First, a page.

As a publicist in the film industry, Amy Ortega (’12) is convinced that no one but God could have scripted her unlikely journey.
Ortega arrived at Biola not knowing what she should major in — and, in fact, not really even knowing what a major was. On the suggestion of her counselor, she dove into public relations and started writing for The Chimes. Then, during the summer of her sophomore year, she unexpectedly landed an internship at La Opinión, the nation’s largest Spanish-language newspaper, where she developed a love for covering the entertainment industry.
One internship soon led to another — each a little more challenging and seemingly out of reach than the next. By the time she graduated, she had experience across the media spectrum: newspapers, her favorite radio station, a major record label and a film studio.
Today, she’s a publicity coordinator at the first major Latino Hollywood studio, Pantelion Films, a joint venture of Lionsgate Films and Grupo Televisa that’s responsible for such films as 2014’s Cesar Chavez. In her role, she juggles a wide range of responsibilities, including reaching out to the media, handling press junkets, coordinating with talent and supporting movie premieres. It’s demanding work, but it’s fulfilling, she said.
“I really enjoy working on films that touch people’s hearts and are meaningful,” she said. “Great stories that will emotionally impact people in an inspirational way.” Working in the cutthroat, highly secular industry gives her the opportunity to develop friendships with people who may not know other Christians.\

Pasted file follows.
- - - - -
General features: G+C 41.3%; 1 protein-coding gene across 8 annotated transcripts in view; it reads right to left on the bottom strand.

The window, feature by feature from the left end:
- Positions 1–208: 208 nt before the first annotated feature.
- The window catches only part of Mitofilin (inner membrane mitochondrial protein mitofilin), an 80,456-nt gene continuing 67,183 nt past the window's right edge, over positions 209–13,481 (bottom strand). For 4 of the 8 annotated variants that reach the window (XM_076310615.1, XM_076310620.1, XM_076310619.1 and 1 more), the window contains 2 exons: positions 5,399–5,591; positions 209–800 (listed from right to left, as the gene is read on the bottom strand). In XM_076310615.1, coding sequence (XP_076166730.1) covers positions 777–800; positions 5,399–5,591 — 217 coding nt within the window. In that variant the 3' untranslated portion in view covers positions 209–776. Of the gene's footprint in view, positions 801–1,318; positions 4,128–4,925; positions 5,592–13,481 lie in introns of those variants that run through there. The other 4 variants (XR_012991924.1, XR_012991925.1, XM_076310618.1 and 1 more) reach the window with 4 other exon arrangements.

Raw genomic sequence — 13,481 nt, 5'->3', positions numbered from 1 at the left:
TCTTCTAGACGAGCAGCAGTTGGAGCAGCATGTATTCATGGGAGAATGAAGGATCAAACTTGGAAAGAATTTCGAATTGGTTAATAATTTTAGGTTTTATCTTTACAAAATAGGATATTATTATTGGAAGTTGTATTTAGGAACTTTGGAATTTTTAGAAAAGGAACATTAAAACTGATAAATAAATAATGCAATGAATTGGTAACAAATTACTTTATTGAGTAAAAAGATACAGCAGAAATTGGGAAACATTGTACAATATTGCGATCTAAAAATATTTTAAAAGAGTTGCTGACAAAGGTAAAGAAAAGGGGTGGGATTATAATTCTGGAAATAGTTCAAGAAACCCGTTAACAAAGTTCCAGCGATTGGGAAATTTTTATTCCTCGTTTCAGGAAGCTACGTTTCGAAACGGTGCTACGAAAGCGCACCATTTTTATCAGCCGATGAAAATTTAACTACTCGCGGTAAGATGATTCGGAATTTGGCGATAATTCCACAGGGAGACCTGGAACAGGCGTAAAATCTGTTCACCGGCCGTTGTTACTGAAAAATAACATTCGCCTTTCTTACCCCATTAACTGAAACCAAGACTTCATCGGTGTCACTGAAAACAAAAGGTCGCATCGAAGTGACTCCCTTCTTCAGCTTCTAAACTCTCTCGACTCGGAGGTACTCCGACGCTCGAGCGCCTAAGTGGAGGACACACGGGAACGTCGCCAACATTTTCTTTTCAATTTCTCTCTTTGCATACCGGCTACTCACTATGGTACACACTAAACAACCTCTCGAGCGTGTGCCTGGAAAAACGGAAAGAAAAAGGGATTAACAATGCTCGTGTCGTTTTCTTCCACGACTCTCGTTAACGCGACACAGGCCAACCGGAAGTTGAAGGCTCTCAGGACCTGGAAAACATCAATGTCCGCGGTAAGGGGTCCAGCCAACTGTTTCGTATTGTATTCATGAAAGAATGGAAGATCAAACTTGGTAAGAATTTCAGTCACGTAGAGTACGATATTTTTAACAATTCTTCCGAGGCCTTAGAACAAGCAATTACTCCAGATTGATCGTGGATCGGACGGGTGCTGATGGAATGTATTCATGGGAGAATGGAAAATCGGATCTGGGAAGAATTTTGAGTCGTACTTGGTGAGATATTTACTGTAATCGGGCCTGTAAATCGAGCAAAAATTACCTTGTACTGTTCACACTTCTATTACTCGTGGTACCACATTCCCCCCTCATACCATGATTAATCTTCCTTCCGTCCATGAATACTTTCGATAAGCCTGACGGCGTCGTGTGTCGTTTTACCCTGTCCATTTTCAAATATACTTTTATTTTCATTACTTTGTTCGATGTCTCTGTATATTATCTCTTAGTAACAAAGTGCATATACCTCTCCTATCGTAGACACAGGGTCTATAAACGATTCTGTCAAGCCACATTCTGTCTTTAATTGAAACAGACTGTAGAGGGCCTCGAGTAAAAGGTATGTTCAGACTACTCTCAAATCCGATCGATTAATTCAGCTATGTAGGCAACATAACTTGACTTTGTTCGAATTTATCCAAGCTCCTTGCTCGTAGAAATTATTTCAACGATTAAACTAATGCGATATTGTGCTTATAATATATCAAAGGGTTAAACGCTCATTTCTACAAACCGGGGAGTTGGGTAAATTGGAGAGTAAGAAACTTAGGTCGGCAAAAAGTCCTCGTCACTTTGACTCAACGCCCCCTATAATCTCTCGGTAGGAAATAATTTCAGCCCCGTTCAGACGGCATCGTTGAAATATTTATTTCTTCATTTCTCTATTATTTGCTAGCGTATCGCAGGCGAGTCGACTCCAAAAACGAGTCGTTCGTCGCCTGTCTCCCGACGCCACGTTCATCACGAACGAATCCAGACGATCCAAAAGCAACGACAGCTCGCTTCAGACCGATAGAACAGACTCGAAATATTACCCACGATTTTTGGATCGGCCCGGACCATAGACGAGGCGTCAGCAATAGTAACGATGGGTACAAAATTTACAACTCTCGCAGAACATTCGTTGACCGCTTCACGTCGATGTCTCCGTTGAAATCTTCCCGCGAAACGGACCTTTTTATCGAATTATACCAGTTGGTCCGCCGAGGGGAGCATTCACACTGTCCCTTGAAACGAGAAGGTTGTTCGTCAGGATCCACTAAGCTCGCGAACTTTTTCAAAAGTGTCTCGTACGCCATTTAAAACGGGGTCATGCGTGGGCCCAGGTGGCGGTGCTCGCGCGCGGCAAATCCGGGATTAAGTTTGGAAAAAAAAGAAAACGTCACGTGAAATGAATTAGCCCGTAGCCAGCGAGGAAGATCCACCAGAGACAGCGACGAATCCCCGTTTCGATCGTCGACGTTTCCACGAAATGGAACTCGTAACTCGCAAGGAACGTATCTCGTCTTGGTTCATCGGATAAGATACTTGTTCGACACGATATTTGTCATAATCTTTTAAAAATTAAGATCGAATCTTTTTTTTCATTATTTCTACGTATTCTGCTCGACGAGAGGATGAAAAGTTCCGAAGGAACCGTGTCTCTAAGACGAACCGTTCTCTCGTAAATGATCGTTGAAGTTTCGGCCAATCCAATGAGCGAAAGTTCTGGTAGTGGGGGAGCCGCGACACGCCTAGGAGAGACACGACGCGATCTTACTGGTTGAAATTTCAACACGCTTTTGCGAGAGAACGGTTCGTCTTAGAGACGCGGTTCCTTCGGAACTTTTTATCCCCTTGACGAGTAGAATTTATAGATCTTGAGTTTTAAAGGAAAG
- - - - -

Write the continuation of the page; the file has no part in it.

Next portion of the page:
“I didn’t want to work in a Christian bubble,” she said, “because who else is going to tell them but us? Who else but us is going to be the hem on the cloak that people can touch and [experience] a little bit of Jesus?”
Ortega credits her Biola education with giving her the foundation needed to remain firm in her faith. Many places can teach the academic and technical skills needed to succeed in the PR industry, and Biola certainly did, she said. But Biola also taught her how to discern right from wrong in the real world, and to have her mind saturated with Scripture, she said.
“People ask me if Biola was worth it,” Ortega said. “If I was given a full ride at [a more prestigious school], I don’t think I would have gone [there], because Biola gives you an education that’s priceless. I’ll probably be paying for it for a long time, but it doesn’t hurt me to pay for it. ... I don’t think I would be as strong of a Christian in the film industry and be able to be as steadfast in my faith if it wasn’t for everything — every struggle, every high and every low — that I went through at Biola.”